The dollar was little changed on Wednesday with the DXY trading flat in a consolidation of the three consecutive weeks of recovery gains as traders awaited the conclusion of a US Federal Reserve meeting.
Investors will be looking for any sign of response from central bank policymakers to the jump in US inflation. However, the bond market is pricing for a dovish outcome with the 10-year Treasury yield bumping along the bottom of the recent ranges and daily lows.
At the time of writing, the yield is down some 0.6% at 1.4850%. It has dropped from a high of 1.5040% and printed a low of 1.4820% so far.
However, the retreat in US Treasury yields since the 5th April highs seems at odds with the US economy’s fundamentals, and analysts are doubting whether this can be sustained.
”Our forecast that the 10-year yield will end 2021 well above its current level informs our view that US equities will fail to make further gains this year,” analysts at Capital Economics said in a note by Oliver Aleen today.
”The roughly 15bp fall in the 10-year US Treasury yield since 17th May – which has been driven entirely by a drop back in inflation compensation – is hard to rationalise.”
”During much of the pandemic, inflation compensation in the US typically rose in line with equities amid growing optimism about the economy. However, the decline in yields more recently does not appear to be due to investors taking a dimmer view of the economy,” he explained.
”The fall in inflation compensation also seems strange given the economic data released in recent weeks. May’s consumer prices figures showed that core inflation accelerated by more than expected, to a 28-year high. Meanwhile, the ISM Manufacturing survey also indicated building price pressures, and labour market data pointed to difficulties in hiring, as well as some signs of stronger wage growth.”
All eyes on the Fed
The performance of the bond and stock markets, yields and the US dollar for the summer months will all depend on today’s Fed meeting and what signals, if any, the Fed will give on how the central bank could begin unwinding its massive bond-buying program.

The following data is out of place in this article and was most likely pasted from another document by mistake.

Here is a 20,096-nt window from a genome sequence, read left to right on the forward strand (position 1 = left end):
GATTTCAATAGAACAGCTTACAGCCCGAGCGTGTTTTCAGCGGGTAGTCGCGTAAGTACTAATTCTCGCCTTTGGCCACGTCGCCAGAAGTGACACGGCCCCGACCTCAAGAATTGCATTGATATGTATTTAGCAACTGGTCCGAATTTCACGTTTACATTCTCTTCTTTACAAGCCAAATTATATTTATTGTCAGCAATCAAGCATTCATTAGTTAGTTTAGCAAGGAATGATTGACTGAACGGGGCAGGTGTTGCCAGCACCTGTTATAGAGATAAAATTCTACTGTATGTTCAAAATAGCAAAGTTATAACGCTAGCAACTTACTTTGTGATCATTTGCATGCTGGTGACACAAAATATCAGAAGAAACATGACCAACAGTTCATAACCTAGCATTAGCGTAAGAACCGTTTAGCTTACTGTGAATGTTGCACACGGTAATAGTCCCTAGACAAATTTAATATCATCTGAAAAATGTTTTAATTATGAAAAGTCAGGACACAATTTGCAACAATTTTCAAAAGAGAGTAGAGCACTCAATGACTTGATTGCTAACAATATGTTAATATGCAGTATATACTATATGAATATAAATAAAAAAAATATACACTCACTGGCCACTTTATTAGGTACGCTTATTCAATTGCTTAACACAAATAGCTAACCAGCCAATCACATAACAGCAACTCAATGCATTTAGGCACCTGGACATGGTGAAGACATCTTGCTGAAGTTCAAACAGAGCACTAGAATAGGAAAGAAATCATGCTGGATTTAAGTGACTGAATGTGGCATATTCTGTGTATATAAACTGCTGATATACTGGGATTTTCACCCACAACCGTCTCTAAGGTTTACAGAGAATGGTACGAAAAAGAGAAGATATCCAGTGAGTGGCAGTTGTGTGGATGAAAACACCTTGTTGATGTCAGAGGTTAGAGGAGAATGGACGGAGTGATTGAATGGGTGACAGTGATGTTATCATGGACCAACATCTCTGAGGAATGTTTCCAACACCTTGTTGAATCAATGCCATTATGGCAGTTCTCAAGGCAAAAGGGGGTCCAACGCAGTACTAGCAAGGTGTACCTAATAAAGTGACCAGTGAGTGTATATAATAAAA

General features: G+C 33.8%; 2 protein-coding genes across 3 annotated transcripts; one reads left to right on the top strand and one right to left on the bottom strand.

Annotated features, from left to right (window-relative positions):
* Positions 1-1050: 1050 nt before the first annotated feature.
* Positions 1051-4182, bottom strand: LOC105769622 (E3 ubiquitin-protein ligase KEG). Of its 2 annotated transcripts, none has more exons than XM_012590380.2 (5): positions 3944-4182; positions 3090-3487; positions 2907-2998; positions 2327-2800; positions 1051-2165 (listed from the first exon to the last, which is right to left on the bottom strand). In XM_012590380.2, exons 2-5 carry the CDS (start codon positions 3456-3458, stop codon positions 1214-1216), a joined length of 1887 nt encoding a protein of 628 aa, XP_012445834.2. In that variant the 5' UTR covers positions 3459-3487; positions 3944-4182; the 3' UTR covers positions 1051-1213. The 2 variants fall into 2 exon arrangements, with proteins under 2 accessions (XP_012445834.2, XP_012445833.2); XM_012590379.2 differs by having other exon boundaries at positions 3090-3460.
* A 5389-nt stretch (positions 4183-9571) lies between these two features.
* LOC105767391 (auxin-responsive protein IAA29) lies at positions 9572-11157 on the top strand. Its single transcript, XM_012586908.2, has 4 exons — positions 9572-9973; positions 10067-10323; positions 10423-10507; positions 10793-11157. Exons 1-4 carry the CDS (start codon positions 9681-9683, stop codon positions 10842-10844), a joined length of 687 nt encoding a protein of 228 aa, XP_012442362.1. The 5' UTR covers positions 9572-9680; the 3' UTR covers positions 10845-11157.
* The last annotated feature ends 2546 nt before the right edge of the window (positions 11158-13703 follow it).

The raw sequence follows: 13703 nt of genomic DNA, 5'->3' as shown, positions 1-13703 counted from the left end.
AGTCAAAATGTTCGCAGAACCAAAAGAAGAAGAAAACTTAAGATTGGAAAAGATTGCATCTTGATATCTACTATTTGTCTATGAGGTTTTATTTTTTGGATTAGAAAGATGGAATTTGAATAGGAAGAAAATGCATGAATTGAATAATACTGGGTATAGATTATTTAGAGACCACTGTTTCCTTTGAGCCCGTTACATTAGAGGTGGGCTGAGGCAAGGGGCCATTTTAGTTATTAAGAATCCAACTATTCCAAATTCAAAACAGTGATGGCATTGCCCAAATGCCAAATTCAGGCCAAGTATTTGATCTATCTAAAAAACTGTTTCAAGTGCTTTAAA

It will be of little surprise, however, if the Fed chairman Jerome Powell does not provide the markets much beyond the acknowledgement that policymakers are “talking about talking about tapering.”
However, there could be clues in the “dot plot,” which is an indication of when policymakers expect interest rate hikes.
Powell has warned markets not to rely too heavily on the dot plot as it is by no means an exact path of policy settings for the future.
Nevertheless, if there are significant changes, the markets will likely jump on it. Especially given the volatility lull of late.
If there is going to be a pick up in volatility and US yields, traders will want to see prospects of the first-rate hike pulled in to 2023 in the median projection. Additionally, some individual dots might also be higher for 2022 and 2023.
It is not all about the dots
Economic forecasts will also be critical. Any significant changes to the Fed’s unemployment and inflation outlook could also be a key catalyst. Traders will want to see the Fed acknowledge the recent jump in inflation and robust data as a potential risk to their previous predictions that inflationary forces will not be permanent.
If policymakers stick to their belief that these are only transitory, and if they lower core inflation forecasts for 2022, then that could be game over for the US dollar and yields for the foreseeable future.
The carry trade will most likely weigh on the greenback and support emerging markets, commodities and high beta currencies such as the Aussie dollar that has been closely correlated to the US stock market performance.
AUD/USD / S&P500 weekly chart
On the other hand, if tapering is being more than just talked about, then firmer guidance on it could lead to some ongoing support to the greenback over the course of the summer and weigh on US equities.
US dollar vs SP500 weekly chart
CAUTIOUS EUROPEAN CLOSE (1150 EDT/1550 GMT)
The banking sector being the top loser, with a 0.8% decline, probably tells you all you need to know about what change investors expect from the Fed and the ECB’s policy stance.
Yes, not much indeed and easing government bond yields tell us roughly the same story.
Anyhow, aside from banking and auto stocks, this session was fairly positive for the pan-European STOXX 600 with a 0.2% gain. We even had an intra day high of 460.3, just a whisker below the 460.5 record set on Monday.
One disappointing note perhaps was the IPO of Made.com MADE.L which lost about 5% on its London debut, another company to fall on its first day of trading in a volatile year for stock market listings.
That list comprises Deliveroo and Alphawave but also France’s Believe.
Overall the market price action was fairly limited, which is understandable before a Fed meeting.
“Markets have been in deep freeze the last few days waiting for tonight’s decision”, wrote Chris Beauchamp at IG.
“Those hoping for a mis-step from the chairman will probably be disappointed – he knows where the questions will focus and will be determined not to be caught on the hop”, he added.
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